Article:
On the basis of the above information, ASIO assesses that JI continues to be directly and indirectly engaged in, preparing, planning, assisting in and fostering the doing of terrorist acts involving threats to human life and serious damage to property.
In the course of pursuing its objectives, JI is known to have engaged in acts that:
- cause, or could cause, serious damage to property or the death of persons, endanger a person's life or create a serious risk to a person's safety
- are intended to have those effects
- are done with the intention of advancing JI's political, religious or ideological causes
- are done with the intention of intimidating sections of the public of Indonesia, Malaysia, the Philippines, Singapore, Australia and other persons visiting areas in which it operates.
The above acts include actions which have been done or threatened with the intention of advancing a political, religious or ideological cause and with the intention of coercing or influencing by intimidation, the Government and people of Indonesia, as well as the governments of the Philippines, Malaysia and Singapore, which it considers apostate. The actions or threatened actions which JI is assessed to be involved in would, if successfully completed, cause serious physical harm and death to persons and serious damage to property.
The incidence of terrorist attack by JI has declined significantly. However, we assess that core members of JI remain active and retain intent to continue terrorist activities.
This assessment is corroborated by information from reliable intelligence sources.
Other relevant information
Links to other terrorist groups or networks
Having a common heritage in DI has facilitated close links between JI and other violent extremist groups in Indonesia. These groups, including DI remnants, Jamaah Anshurat Tauhid (JAT), Front Pembela Islam (FPI), Majelis Mujahidin Indonesia (MMI), KOMPAK (Crisis Action Committee), Laskar Jundullah and Majelis Dakwah Umat Indonesia (MDUI),provide recruits and support networks for JI activity. JI continues to recruit covertly through personal contacts, religious study groups and from its network of pesantren(Islamic boarding schools), some of which share links with other extremist groups, including JAT and KOMPAK.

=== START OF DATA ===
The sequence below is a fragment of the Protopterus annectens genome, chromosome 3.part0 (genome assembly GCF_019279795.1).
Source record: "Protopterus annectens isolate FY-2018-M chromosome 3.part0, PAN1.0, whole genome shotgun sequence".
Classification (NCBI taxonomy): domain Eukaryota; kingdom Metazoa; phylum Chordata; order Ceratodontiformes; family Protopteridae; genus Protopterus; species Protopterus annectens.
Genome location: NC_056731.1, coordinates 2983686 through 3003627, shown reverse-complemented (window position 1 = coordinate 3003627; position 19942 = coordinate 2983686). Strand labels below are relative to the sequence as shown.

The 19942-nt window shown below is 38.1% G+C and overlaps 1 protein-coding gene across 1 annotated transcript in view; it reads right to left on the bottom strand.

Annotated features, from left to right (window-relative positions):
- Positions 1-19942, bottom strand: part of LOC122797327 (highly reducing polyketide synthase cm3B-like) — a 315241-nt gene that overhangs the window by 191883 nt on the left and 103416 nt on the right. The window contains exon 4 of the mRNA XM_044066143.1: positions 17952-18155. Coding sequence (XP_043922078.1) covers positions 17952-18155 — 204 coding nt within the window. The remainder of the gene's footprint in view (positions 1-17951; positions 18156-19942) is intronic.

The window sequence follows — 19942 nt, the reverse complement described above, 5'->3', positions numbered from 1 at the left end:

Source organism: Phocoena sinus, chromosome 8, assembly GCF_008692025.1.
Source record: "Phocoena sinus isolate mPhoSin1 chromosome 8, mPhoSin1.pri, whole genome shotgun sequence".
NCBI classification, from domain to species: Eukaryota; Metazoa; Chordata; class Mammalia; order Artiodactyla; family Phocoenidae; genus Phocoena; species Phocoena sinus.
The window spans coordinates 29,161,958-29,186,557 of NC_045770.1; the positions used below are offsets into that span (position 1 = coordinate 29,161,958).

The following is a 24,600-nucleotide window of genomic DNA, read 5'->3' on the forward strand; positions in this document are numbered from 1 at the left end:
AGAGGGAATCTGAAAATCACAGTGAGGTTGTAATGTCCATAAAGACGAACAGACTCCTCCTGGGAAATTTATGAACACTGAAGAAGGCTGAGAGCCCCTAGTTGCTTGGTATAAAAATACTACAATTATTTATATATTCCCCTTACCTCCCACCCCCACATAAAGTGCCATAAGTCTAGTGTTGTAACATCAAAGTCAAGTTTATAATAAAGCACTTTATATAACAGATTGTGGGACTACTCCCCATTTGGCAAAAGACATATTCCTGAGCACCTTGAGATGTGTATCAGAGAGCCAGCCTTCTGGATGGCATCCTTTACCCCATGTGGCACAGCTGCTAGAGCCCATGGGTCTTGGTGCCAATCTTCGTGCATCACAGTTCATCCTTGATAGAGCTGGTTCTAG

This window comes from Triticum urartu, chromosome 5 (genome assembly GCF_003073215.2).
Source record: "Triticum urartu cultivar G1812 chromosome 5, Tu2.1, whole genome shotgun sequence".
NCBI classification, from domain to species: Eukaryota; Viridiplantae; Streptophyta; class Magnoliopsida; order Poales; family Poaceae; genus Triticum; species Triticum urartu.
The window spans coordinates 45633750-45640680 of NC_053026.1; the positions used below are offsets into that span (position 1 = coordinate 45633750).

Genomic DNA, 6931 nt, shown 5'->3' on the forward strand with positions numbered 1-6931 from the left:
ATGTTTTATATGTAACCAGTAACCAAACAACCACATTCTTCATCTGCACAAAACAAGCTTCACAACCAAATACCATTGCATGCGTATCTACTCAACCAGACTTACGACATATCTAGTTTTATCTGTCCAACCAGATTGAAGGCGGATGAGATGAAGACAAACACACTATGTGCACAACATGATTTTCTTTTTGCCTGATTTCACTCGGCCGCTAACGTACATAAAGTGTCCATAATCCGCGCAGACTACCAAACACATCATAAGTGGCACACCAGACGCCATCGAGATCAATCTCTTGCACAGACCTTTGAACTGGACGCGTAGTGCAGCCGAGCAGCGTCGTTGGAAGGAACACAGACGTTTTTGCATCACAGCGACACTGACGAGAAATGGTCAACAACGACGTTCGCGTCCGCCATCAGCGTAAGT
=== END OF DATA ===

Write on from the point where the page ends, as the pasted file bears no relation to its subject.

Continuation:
JI's domestic and regional extremist links were reinforced by the simultaneous presence of JI and non-JI South-East Asian militants in al-Qa'ida training camps in the late 1980s and early 1990s. JI's ‘Afghan Alumni' cultivated organisational and personal relationships with foreign extremist groups, such as al-Qa'ida, while training and fighting in Afghanistan.
Links were also forged with South-East Asian extremist groups, laying the foundation for the current JI collaboration with militant groups in the Philippines. JI has linkages to ASG and the Moro Islamic Liberation Front (MILF), who still provide refuge to JI-linked personnel despite the MILF and the Philippine Government having signed a peace framework agreement in October 2012.
Proscription by the UN and other countries
JI is listed in the United Nations Security Council 1267 (al-Qa'ida) Sanctions Committee's consolidated list and as a proscribed terrorist organisation by the governments of Canada, New Zealand, the United Kingdom and the US.
Peace and mediation processes
JI has not been a party to any peace discussions with the Indonesian Government.